Continue Reading UCC Financing Statements and Debtor Name Errors: The Litigation Continues

In its much-discussed decision, City of Chicago v. Fulton, 141 S. Ct. 585 (2020), the Supreme Court ruled that the City of Chicago (“City”) was not in violation of Section 362(a)(3) of the Bankruptcy Code for failing to release an impounded car to a debtor in bankruptcy. Section 362(a)(3) imposes an automatic stay over “any act to obtain possession of property of the estate or of property from the estate or to exercise control over property of the estate.” According to the Supreme Court, a violation of this section requires some affirmative act beyond mere retention of a debtor’s property.  Secured creditors applauded the decision as it shed some light on factors to consider when deciding whether to return property of their bankrupt borrowers that may have been impounded, seized or otherwise have come into their possession prior to bankruptcy. The Supreme Court, however, limited its ruling to the particular section before it (Section 362(a)(3)), and did not address potential automatic stay violations set forth in other sections, including Sections 362(a)(4), (6) and (7), of the Bankruptcy Code.[1]  Whether the reasoning in Fulton applies to these other sections remains an open question, but one that may soon be answered.

Continue Reading Lenders Beware: The Supreme Court’s Ruling in Fulton May Not Be the Final Word on Violations of the Automatic Stay

Periodically courts remind corporate directors that their decisions to act or to refrain from acting during the course of managing the affairs of a corporation are not without limitations.  It is well established that corporate directors owe fiduciary duties, and more specifically, a duty of care and a duty of loyalty to corporate shareholders.  Those duties should always be at the front of mind of every director when any action or inaction is contemplated, but in particular, when addressing challenging issues facing the corporation.  Directors are afforded wide latitude under state corporate law, and by the courts interpreting those laws, to make decisions regarding the management of a corporation that are appropriately within the scope of the directors’ business judgement.  But courts, and in particular bankruptcy courts with an interest in protecting a number of different stakeholders, are not shy about reminding corporate directors that the scope of protection provided by the business judgment rule is not unlimited.  Such is the case with In re Sportco Holdings, Inc., et al., 2021 WL 4823513 (Bankr. D. Del.), a recent decision by the Bankruptcy Court for the District of Delaware.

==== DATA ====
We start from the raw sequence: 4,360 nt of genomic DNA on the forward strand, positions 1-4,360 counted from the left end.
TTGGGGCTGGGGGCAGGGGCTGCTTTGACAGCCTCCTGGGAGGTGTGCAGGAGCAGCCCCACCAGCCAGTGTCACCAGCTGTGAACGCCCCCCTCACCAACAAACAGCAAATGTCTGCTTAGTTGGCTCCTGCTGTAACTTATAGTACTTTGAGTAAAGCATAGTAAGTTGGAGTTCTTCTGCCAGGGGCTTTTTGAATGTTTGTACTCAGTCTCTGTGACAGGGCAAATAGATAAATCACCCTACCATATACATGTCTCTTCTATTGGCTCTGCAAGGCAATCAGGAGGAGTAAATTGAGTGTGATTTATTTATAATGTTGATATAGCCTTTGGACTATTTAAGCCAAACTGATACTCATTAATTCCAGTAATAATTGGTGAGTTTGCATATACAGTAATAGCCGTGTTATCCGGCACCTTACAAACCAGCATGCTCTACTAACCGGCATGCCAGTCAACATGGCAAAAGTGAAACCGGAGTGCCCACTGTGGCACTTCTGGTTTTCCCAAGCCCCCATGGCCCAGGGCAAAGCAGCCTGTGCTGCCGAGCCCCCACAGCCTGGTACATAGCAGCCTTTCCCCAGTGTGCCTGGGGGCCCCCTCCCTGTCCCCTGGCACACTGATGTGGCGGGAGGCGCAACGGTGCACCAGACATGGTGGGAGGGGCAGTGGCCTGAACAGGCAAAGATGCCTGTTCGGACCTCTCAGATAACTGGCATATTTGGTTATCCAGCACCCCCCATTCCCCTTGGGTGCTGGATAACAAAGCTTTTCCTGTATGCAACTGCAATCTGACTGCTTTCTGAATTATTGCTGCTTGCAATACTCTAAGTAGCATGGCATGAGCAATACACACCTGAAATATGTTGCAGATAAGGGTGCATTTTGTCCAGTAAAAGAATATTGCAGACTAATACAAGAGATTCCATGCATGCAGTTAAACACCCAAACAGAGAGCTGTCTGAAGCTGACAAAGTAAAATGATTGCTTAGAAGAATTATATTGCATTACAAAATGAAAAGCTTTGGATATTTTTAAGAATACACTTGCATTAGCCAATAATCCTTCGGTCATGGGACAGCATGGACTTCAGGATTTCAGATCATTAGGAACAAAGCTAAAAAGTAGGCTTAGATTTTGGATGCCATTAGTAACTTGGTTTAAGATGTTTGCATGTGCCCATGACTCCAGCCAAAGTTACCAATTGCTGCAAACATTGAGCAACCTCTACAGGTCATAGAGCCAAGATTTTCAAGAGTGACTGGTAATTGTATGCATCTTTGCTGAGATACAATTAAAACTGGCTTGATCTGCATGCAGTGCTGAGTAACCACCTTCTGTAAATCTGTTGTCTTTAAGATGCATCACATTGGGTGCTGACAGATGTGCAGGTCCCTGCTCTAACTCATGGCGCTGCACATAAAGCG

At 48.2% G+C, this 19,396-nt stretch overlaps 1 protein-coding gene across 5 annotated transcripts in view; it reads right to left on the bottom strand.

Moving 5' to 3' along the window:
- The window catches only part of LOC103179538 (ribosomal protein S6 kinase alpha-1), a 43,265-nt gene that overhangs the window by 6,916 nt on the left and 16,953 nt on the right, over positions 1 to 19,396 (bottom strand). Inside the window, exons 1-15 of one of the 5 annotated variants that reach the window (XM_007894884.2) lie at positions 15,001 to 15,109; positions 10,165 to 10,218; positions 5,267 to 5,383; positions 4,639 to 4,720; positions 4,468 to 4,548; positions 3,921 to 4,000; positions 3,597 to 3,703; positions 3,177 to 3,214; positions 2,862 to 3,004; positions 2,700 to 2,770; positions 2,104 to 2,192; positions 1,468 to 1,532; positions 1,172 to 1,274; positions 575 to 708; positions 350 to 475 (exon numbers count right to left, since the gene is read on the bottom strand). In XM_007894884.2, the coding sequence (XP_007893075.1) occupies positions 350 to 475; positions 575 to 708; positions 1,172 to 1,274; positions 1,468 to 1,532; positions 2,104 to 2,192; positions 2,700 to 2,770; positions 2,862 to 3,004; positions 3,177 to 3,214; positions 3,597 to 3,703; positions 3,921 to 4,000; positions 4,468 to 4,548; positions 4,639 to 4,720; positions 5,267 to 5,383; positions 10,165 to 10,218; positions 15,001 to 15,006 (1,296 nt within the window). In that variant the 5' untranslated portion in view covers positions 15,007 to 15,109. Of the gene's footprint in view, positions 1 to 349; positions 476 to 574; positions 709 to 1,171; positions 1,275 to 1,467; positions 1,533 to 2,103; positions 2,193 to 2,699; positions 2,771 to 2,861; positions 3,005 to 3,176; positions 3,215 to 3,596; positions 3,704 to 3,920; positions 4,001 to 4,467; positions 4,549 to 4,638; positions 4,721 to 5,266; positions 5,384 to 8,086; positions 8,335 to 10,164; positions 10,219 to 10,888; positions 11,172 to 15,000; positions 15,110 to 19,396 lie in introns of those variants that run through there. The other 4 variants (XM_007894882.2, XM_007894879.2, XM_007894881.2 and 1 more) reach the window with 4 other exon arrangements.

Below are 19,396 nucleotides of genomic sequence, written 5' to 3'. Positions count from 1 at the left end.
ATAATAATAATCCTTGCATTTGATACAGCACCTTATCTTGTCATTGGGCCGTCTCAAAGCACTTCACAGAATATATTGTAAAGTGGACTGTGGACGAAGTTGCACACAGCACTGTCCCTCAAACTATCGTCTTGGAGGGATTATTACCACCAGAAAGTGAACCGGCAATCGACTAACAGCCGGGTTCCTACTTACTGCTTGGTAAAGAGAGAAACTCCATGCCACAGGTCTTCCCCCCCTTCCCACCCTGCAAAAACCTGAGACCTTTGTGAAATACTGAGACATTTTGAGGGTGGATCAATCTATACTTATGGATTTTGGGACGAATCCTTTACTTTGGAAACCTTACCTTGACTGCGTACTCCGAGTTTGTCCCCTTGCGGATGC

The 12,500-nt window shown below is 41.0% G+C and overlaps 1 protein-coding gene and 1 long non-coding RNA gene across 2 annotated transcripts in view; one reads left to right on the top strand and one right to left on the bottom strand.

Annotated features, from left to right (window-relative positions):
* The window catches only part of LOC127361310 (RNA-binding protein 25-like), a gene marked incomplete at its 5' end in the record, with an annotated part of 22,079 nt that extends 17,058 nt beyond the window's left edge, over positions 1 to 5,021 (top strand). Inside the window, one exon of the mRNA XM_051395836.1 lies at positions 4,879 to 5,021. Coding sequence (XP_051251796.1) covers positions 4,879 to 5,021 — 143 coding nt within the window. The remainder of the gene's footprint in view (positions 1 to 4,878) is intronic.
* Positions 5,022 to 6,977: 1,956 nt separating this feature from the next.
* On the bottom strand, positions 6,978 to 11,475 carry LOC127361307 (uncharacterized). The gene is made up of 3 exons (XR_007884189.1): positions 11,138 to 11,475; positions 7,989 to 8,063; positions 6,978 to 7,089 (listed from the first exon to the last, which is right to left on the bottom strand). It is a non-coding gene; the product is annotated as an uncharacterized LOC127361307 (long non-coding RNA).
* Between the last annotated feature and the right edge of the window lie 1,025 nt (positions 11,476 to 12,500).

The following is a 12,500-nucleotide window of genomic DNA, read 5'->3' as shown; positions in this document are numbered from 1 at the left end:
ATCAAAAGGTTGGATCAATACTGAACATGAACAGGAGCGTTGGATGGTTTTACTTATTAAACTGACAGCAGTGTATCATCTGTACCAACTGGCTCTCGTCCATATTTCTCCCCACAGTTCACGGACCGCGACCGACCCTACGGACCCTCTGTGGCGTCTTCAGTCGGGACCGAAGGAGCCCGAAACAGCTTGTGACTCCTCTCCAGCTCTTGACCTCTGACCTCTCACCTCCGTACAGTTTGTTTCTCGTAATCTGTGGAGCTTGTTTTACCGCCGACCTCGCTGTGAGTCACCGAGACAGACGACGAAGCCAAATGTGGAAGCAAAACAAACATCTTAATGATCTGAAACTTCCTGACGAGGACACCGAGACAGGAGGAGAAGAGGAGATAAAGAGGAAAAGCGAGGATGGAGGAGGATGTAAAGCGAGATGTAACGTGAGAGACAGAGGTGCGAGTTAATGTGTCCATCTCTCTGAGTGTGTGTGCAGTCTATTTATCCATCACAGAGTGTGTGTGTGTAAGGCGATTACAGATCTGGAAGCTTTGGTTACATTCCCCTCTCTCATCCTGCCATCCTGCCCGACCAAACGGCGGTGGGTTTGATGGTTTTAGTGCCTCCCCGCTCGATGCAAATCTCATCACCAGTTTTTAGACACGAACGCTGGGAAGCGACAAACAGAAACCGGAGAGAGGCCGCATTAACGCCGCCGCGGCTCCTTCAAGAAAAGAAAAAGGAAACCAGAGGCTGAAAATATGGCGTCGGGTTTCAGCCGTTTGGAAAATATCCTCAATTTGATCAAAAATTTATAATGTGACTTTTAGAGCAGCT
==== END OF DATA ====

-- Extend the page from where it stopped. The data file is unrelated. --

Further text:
Continue Reading Corporate Directors’ Exposure to Breach of Fiduciary Duty Claims

Forbes has created its inaugural “America’s Top Corporate Law Firms” list and worked with the market research firm Statistica to conduct an online survey of lawyers both at law firms and GCs between April 1 and May 17, 2019.

Self-recommendations were not considered and law firms that received the most recommendations were included